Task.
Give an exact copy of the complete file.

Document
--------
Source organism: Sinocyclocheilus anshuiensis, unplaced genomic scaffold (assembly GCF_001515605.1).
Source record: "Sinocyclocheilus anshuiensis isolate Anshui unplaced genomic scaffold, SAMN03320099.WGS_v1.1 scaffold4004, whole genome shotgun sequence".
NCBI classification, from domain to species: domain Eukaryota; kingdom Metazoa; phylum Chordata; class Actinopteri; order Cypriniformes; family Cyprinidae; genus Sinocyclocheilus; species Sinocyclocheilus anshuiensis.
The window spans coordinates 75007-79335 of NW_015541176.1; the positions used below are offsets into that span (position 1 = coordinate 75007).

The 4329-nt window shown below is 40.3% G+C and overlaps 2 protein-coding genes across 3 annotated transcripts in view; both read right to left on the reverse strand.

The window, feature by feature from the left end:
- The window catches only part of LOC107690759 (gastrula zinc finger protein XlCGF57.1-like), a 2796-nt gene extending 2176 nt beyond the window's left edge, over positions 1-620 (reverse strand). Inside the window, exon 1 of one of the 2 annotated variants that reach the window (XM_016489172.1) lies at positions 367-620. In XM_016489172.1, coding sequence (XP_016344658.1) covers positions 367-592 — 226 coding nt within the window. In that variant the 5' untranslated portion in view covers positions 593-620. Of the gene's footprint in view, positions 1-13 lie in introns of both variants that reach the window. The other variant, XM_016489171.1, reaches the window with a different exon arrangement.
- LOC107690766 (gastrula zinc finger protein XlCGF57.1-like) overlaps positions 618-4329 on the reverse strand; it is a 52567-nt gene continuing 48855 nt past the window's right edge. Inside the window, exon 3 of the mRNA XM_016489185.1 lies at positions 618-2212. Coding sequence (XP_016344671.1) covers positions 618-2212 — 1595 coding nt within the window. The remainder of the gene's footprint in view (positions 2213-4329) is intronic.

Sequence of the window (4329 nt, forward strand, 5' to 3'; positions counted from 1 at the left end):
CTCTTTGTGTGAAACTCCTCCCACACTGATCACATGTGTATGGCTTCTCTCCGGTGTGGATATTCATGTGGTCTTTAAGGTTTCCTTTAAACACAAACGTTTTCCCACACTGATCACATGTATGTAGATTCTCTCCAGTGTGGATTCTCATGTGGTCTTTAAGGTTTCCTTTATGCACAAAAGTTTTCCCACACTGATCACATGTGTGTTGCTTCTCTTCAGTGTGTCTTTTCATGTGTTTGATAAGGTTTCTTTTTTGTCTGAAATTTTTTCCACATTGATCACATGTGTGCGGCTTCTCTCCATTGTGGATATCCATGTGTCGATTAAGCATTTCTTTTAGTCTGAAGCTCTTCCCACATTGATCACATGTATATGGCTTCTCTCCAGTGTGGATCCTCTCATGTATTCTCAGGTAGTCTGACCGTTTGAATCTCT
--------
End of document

Source organism: Sinocyclocheilus anshuiensis, unplaced genomic scaffold (assembly GCF_001515605.1).
Source record: "Sinocyclocheilus anshuiensis isolate Anshui unplaced genomic scaffold, SAMN03320099.WGS_v1.1 scaffold4004, whole genome shotgun sequence".
NCBI classification, from domain to species: domain Eukaryota; kingdom Metazoa; phylum Chordata; class Actinopteri; order Cypriniformes; family Cyprinidae; genus Sinocyclocheilus; species Sinocyclocheilus anshuiensis.
The window spans coordinates 75007-79335 of NW_015541176.1; the positions used below are offsets into that span (position 1 = coordinate 75007).

The 4329-nt window shown below is 40.3% G+C and overlaps 2 protein-coding genes across 3 annotated transcripts in view; both read right to left on the reverse strand.

The window, feature by feature from the left end:
- The window catches only part of LOC107690759 (gastrula zinc finger protein XlCGF57.1-like), a 2796-nt gene extending 2176 nt beyond the window's left edge, over positions 1-620 (reverse strand). Inside the window, exon 1 of one of the 2 annotated variants that reach the window (XM_016489172.1) lies at positions 367-620. In XM_016489172.1, coding sequence (XP_016344658.1) covers positions 367-592 — 226 coding nt within the window. In that variant the 5' untranslated portion in view covers positions 593-620. Of the gene's footprint in view, positions 1-13 lie in introns of both variants that reach the window. The other variant, XM_016489171.1, reaches the window with a different exon arrangement.
- LOC107690766 (gastrula zinc finger protein XlCGF57.1-like) overlaps positions 618-4329 on the reverse strand; it is a 52567-nt gene continuing 48855 nt past the window's right edge. Inside the window, exon 3 of the mRNA XM_016489185.1 lies at positions 618-2212. Coding sequence (XP_016344671.1) covers positions 618-2212 — 1595 coding nt within the window. The remainder of the gene's footprint in view (positions 2213-4329) is intronic.

Sequence of the window (4329 nt, forward strand, 5' to 3'; positions counted from 1 at the left end):
CTCTTTGTGTGAAACTCCTCCCACACTGATCACATGTGTATGGCTTCTCTCCGGTGTGGATATTCATGTGGTCTTTAAGGTTTCCTTTAAACACAAACGTTTTCCCACACTGATCACATGTATGTAGATTCTCTCCAGTGTGGATTCTCATGTGGTCTTTAAGGTTTCCTTTATGCACAAAAGTTTTCCCACACTGATCACATGTGTGTTGCTTCTCTTCAGTGTGTCTTTTCATGTGTTTGATAAGGTTTCTTTTTTGTCTGAAATTTTTTCCACATTGATCACATGTGTGCGGCTTCTCTCCATTGTGGATATCCATGTGTCGATTAAGCATTTCTTTTAGTCTGAAGCTCTTCCCACATTGATCACATGTATATGGCTTCTCTCCAGTGTGGATCCTCTCATGTATTCTCAGGTAGTCTGACCGTTTGAATCTCT